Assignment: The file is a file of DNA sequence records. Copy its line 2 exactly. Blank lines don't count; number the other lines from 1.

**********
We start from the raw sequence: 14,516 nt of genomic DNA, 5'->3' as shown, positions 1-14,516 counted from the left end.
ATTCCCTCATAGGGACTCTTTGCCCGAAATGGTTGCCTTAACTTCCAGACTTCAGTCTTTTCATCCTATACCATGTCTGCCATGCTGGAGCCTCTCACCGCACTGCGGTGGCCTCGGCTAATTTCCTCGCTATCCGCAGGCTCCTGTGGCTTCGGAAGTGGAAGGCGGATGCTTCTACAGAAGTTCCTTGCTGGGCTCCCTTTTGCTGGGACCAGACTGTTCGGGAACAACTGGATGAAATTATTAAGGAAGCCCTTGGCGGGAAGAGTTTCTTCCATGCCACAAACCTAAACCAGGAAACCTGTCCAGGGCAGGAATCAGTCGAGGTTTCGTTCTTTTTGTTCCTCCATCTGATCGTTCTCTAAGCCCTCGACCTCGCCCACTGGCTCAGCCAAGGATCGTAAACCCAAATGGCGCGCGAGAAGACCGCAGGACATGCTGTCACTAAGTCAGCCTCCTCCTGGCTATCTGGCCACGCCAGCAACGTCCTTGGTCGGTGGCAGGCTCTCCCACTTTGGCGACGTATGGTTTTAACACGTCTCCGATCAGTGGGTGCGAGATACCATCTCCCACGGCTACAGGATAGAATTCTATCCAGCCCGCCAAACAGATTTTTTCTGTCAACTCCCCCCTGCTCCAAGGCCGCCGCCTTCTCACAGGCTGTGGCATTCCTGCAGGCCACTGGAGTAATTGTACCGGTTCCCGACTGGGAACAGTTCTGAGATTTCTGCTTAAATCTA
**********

ATTCCCTCATAGGGACTCTTTGCCCGAAATGGTTGCCTTAACTTCCAGACTTCAGTCTTTTCATCCTATACCATGTCTGCCATGCTGGAGCCTCTCACCGCACTGCGGTGGCCTCGGCTAATTTCCTCGCTATCCGCAGGCTCCTGTGGCTTCGGAAGTGGAAGGCGGATGCTTCTACAGAAGTTCCTTGCTGGGCTCCCTTTTGCTGGGACCAGACTGTTCGGGAACAACTGGATGAAATTATTAAGGAAGCCCTTGGCGGGAAGAGTTTCTTCCATGCCACAAACCTAAACCAGGAAACCTGTCCAGGGCAGGAATCAGTCGAGGTTTCGTTCTTTTTGTTCCTCCATCTGATCGTTCTCTAAGCCCTCGACCTCGCCCACTGGCTCAGCCAAGGATCGTAAACCCAAATGGCGCGCGAGAAGACCGCAGGACATGCTGTCACTAAGTCAGCCTCCTCCTGGCTATCTGGCCACGCCAGCAACGTCCTTGGTCGGTGGCAGGCTCTCCCACTTTGGCGACGTATGGTTTTAACACGTCTCCGATCAGTGGGTGCGAGATACCATCTCCCACGGCTACAGGATAGAATTCTATCCAGCCCGCCAAACAGATTTTTTCTGTCAACTCCCCCCTGCTCCAAGGCCGCCGCCTTCTCACAGGCTGTGGCATTCCTGCAGGCCACTGGAGTAATTGTACCGGTTCCCGACTGGGAACAGTTCTGAGATTTCTGCTTAAATCTA